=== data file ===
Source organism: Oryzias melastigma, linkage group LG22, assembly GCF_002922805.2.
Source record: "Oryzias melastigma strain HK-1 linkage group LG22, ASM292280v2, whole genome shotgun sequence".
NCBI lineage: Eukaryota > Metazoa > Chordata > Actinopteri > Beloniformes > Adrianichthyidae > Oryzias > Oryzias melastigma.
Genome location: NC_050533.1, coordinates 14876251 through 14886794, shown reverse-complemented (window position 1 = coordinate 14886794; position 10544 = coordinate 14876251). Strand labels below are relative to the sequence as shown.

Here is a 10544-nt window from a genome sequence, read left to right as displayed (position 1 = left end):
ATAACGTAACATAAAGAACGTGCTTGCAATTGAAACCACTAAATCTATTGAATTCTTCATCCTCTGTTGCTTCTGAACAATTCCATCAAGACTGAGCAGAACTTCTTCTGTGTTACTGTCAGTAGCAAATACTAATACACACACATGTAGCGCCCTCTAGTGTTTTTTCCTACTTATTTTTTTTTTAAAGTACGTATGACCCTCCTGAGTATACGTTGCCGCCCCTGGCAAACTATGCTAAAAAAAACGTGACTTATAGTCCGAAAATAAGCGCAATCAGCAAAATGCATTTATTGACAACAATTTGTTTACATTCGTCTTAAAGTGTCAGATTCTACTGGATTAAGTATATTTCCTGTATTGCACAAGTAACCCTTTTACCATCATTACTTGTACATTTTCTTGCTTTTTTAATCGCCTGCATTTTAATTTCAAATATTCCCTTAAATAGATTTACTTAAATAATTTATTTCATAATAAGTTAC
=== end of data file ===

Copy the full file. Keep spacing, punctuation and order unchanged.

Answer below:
Source organism: Oryzias melastigma, linkage group LG22, assembly GCF_002922805.2.
Source record: "Oryzias melastigma strain HK-1 linkage group LG22, ASM292280v2, whole genome shotgun sequence".
NCBI lineage: Eukaryota > Metazoa > Chordata > Actinopteri > Beloniformes > Adrianichthyidae > Oryzias > Oryzias melastigma.
Genome location: NC_050533.1, coordinates 14876251 through 14886794, shown reverse-complemented (window position 1 = coordinate 14886794; position 10544 = coordinate 14876251). Strand labels below are relative to the sequence as shown.

Here is a 10544-nt window from a genome sequence, read left to right as displayed (position 1 = left end):
ATAACGTAACATAAAGAACGTGCTTGCAATTGAAACCACTAAATCTATTGAATTCTTCATCCTCTGTTGCTTCTGAACAATTCCATCAAGACTGAGCAGAACTTCTTCTGTGTTACTGTCAGTAGCAAATACTAATACACACACATGTAGCGCCCTCTAGTGTTTTTTCCTACTTATTTTTTTTTTAAAGTACGTATGACCCTCCTGAGTATACGTTGCCGCCCCTGGCAAACTATGCTAAAAAAAACGTGACTTATAGTCCGAAAATAAGCGCAATCAGCAAAATGCATTTATTGACAACAATTTGTTTACATTCGTCTTAAAGTGTCAGATTCTACTGGATTAAGTATATTTCCTGTATTGCACAAGTAACCCTTTTACCATCATTACTTGTACATTTTCTTGCTTTTTTAATCGCCTGCATTTTAATTTCAAATATTCCCTTAAATAGATTTACTTAAATAATTTATTTCATAATAAGTTAC